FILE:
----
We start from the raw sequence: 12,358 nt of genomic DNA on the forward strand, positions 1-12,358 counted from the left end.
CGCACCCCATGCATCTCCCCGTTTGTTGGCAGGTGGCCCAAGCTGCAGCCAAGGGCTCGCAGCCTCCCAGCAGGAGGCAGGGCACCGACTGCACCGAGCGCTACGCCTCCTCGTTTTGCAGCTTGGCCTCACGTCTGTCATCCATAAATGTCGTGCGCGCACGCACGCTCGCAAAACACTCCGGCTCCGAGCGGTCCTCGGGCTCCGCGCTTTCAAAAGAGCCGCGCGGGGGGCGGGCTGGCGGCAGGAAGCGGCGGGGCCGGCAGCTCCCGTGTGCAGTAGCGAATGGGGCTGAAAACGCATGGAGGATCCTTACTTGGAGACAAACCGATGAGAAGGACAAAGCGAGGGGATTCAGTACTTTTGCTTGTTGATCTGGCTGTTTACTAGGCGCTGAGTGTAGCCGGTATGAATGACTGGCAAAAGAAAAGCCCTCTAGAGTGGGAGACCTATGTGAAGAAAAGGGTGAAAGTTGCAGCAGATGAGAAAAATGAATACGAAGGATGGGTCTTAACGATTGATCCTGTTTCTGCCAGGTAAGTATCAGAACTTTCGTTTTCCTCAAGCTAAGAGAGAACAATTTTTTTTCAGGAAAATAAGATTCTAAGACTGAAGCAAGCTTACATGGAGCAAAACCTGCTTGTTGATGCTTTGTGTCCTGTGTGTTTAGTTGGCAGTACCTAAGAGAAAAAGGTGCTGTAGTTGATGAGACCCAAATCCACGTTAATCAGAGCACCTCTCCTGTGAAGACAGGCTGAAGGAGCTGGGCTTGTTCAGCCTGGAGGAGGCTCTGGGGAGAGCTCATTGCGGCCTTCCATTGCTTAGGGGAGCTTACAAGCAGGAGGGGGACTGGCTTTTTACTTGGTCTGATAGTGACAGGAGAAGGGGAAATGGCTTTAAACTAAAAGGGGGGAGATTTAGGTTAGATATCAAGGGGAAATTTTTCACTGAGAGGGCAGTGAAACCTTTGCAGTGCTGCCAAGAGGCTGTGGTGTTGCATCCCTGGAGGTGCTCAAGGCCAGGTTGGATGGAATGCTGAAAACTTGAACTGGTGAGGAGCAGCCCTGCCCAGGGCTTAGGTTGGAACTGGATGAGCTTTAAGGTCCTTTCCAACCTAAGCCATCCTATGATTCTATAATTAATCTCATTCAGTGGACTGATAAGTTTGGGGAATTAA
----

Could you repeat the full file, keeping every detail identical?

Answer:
We start from the raw sequence: 12,358 nt of genomic DNA on the forward strand, positions 1-12,358 counted from the left end.
CGCACCCCATGCATCTCCCCGTTTGTTGGCAGGTGGCCCAAGCTGCAGCCAAGGGCTCGCAGCCTCCCAGCAGGAGGCAGGGCACCGACTGCACCGAGCGCTACGCCTCCTCGTTTTGCAGCTTGGCCTCACGTCTGTCATCCATAAATGTCGTGCGCGCACGCACGCTCGCAAAACACTCCGGCTCCGAGCGGTCCTCGGGCTCCGCGCTTTCAAAAGAGCCGCGCGGGGGGCGGGCTGGCGGCAGGAAGCGGCGGGGCCGGCAGCTCCCGTGTGCAGTAGCGAATGGGGCTGAAAACGCATGGAGGATCCTTACTTGGAGACAAACCGATGAGAAGGACAAAGCGAGGGGATTCAGTACTTTTGCTTGTTGATCTGGCTGTTTACTAGGCGCTGAGTGTAGCCGGTATGAATGACTGGCAAAAGAAAAGCCCTCTAGAGTGGGAGACCTATGTGAAGAAAAGGGTGAAAGTTGCAGCAGATGAGAAAAATGAATACGAAGGATGGGTCTTAACGATTGATCCTGTTTCTGCCAGGTAAGTATCAGAACTTTCGTTTTCCTCAAGCTAAGAGAGAACAATTTTTTTTCAGGAAAATAAGATTCTAAGACTGAAGCAAGCTTACATGGAGCAAAACCTGCTTGTTGATGCTTTGTGTCCTGTGTGTTTAGTTGGCAGTACCTAAGAGAAAAAGGTGCTGTAGTTGATGAGACCCAAATCCACGTTAATCAGAGCACCTCTCCTGTGAAGACAGGCTGAAGGAGCTGGGCTTGTTCAGCCTGGAGGAGGCTCTGGGGAGAGCTCATTGCGGCCTTCCATTGCTTAGGGGAGCTTACAAGCAGGAGGGGGACTGGCTTTTTACTTGGTCTGATAGTGACAGGAGAAGGGGAAATGGCTTTAAACTAAAAGGGGGGAGATTTAGGTTAGATATCAAGGGGAAATTTTTCACTGAGAGGGCAGTGAAACCTTTGCAGTGCTGCCAAGAGGCTGTGGTGTTGCATCCCTGGAGGTGCTCAAGGCCAGGTTGGATGGAATGCTGAAAACTTGAACTGGTGAGGAGCAGCCCTGCCCAGGGCTTAGGTTGGAACTGGATGAGCTTTAAGGTCCTTTCCAACCTAAGCCATCCTATGATTCTATAATTAATCTCATTCAGTGGACTGATAAGTTTGGGGAATTAA